How can childcare expansion avoid pushing more women into low-paid jobs and having a negative impact on attachment and attainment?

The more women who are able to access better and, crucially, more flexible childcare, the more choice I believe they will have in re-entering the workforce. In terms of re-skilling, I think that one of the most grievous errors this government has made is to cut thousands of college places, particularly of part-time courses which offered greater flexibility to new mums to refresh their skills and achieve better paid jobs.

Despite best efforts, insecure and poorly paid jobs are commonplace. Is it time to get tougher with employers? 

Absolutely. People deserve fair wages for a fair day's work. Government can play its part - and I'm pleased to see the Conservative UK Government raise the national minimum wage beyond that which any other party offered at the last general election - but employers need to act ethically, too.

When you see reports of people camping in winter weather outside Amazon's super-depot in Dunfermline to make their low wages go further, not only do you have to look at whether this is a company deserving of thousands of pounds of Scottish Government subsidy, but also, whether its working practices are operating within the law. If not, then it is utterly appropriate to prosecute.

Given most people can’t afford a house at 80 per cent of market price, isn’t it time to redefine ‘affordable housing’?

Quite simply, young people are facing an almost impossible struggle to get on the housing ladder. We need more homes to be built across all sectors, not only to get people into their first home, but to be able to get up the ladder, too, freeing that property up for more new home-owners.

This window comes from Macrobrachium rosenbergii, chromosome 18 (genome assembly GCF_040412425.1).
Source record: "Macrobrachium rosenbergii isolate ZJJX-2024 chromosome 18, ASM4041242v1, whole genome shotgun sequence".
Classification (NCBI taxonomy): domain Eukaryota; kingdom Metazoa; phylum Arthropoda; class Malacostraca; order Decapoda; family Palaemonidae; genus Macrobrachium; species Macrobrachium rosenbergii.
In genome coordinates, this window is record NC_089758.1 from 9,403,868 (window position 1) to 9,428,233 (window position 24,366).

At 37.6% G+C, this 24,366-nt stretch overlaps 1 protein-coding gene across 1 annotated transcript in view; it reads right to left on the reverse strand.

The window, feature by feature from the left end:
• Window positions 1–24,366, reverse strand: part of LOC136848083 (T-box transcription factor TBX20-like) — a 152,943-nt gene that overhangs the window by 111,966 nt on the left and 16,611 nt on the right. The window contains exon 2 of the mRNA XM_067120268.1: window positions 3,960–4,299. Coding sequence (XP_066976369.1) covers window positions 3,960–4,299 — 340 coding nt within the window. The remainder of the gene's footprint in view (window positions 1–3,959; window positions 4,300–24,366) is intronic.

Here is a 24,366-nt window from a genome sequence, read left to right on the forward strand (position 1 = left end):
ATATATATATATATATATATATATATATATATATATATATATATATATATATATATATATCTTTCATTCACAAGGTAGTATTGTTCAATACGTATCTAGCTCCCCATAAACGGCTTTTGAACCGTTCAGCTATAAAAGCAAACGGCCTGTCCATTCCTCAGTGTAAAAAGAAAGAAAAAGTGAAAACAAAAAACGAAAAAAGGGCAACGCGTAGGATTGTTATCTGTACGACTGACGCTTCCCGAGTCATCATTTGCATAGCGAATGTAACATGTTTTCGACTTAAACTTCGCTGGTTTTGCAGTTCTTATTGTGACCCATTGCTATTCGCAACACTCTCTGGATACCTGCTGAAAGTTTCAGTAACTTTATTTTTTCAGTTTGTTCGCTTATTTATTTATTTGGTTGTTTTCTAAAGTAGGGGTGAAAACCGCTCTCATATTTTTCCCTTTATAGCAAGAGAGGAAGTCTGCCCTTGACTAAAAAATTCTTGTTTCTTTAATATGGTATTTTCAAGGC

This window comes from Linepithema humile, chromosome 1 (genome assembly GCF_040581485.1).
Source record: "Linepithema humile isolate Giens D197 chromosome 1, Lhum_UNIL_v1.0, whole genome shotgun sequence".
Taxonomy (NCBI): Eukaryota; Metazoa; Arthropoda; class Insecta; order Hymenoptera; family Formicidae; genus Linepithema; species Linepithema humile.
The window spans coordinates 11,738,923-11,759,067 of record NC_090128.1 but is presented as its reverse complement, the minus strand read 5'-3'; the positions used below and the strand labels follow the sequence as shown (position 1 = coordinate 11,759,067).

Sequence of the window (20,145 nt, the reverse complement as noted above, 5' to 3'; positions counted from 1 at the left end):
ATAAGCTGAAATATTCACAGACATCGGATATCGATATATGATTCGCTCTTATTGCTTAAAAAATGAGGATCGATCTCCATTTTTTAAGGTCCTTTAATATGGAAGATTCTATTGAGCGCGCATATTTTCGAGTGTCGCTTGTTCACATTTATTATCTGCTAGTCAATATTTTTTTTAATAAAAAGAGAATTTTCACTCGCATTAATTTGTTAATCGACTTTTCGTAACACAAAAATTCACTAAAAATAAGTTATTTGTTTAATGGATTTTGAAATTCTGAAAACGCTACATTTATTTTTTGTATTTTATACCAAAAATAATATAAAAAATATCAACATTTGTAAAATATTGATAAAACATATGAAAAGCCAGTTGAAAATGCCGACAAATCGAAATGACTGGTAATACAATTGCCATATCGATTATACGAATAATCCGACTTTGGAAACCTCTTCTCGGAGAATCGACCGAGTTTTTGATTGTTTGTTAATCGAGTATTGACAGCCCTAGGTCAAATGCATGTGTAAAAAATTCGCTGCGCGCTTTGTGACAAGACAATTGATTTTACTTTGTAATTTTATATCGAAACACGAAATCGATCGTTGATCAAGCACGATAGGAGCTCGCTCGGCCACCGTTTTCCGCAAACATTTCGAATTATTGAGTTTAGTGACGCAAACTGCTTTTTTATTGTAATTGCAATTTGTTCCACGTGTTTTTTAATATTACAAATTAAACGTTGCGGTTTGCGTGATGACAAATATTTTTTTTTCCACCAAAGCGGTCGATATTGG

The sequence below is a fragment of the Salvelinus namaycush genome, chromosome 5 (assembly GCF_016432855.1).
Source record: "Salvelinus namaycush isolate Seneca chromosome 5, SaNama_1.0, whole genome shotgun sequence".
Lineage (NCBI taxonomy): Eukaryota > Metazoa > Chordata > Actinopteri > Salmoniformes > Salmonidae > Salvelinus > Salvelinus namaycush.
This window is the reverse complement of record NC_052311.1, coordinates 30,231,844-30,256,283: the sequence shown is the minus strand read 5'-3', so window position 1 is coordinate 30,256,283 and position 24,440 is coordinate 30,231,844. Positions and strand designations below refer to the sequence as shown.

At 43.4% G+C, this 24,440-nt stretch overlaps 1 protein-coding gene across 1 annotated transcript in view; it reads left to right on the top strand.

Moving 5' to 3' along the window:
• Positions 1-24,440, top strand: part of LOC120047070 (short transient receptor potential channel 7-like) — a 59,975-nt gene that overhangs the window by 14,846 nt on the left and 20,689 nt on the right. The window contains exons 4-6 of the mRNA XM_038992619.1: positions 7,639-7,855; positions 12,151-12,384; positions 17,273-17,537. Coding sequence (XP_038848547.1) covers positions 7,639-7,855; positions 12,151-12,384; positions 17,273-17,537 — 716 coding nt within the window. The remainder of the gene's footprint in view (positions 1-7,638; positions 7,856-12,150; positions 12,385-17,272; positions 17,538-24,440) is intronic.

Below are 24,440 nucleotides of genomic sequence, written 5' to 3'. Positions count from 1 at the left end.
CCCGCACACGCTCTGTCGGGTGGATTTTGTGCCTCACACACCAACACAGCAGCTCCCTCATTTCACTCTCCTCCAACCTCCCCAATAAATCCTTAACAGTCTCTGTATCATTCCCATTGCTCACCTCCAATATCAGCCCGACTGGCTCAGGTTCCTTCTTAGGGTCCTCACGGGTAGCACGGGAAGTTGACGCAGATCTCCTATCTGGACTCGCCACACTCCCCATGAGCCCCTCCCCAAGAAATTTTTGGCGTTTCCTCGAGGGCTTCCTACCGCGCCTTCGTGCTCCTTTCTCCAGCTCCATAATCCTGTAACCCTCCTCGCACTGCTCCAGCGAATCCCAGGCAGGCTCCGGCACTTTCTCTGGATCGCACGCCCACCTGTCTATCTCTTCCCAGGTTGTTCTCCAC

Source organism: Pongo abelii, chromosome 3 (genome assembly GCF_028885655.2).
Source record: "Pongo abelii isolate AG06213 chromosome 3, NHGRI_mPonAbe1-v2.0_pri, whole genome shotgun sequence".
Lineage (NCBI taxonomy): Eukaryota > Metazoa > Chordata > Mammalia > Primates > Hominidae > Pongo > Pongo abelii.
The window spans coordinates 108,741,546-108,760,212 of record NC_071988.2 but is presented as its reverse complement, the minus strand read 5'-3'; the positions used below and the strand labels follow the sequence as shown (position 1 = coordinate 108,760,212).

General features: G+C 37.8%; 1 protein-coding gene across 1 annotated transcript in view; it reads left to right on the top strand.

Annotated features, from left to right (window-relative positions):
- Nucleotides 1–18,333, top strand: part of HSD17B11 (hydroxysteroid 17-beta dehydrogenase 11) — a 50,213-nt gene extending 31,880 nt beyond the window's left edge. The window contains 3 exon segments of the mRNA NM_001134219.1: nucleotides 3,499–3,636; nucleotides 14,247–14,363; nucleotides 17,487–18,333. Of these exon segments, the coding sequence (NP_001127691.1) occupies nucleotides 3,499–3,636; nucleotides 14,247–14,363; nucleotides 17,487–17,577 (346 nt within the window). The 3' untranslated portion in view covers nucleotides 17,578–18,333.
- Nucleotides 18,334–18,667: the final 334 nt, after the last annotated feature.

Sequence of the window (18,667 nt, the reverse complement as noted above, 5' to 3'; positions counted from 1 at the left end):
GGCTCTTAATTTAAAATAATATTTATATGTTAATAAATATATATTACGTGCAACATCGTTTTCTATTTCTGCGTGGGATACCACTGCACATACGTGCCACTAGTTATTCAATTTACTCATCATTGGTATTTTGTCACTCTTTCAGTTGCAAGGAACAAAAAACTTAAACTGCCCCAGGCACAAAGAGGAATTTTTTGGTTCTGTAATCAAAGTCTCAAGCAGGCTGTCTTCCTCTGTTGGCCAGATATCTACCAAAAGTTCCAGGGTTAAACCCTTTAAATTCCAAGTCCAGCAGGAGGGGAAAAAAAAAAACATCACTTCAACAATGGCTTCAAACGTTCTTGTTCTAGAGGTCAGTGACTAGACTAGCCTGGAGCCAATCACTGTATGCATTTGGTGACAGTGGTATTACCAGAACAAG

House building hasn't kept up with housing need and that has raised prices and made home owning ever more unaffordable. As well as direct investment from government, local government and housing associations, we also need to help private housebuilders and speed up the planning process.

Is Christmas becoming too expensive?

Christmas is what you make it. For me, it's a quiet time, for family and church. I choose to slightly spoil my nieces and nephews while they are still young, but don't exchange expensive gifts with my partner or wider family. It sounds clichéd, but when you spend so many hours at work, the real treat is getting a bit of down time and enjoying each other's company. 

Black Friday. What’s all that about?

It's a made-up way for retailers to boost their pre-Christmas profits. I don't get involved.

What film do you always watch at Christmas and why?

I love a Christmas movie - particularly old ones. My favourites are White Christmas with Bing Crosby and the Bishop's wife with Cary Grant and David Niven. More recently, Elf is very good too.

What’s your new year’s resolution?

It's been the same for about the last five years as I consistently fail at it - lose two stone and cook more home-cooked food. But this year, I really, really will. Honest.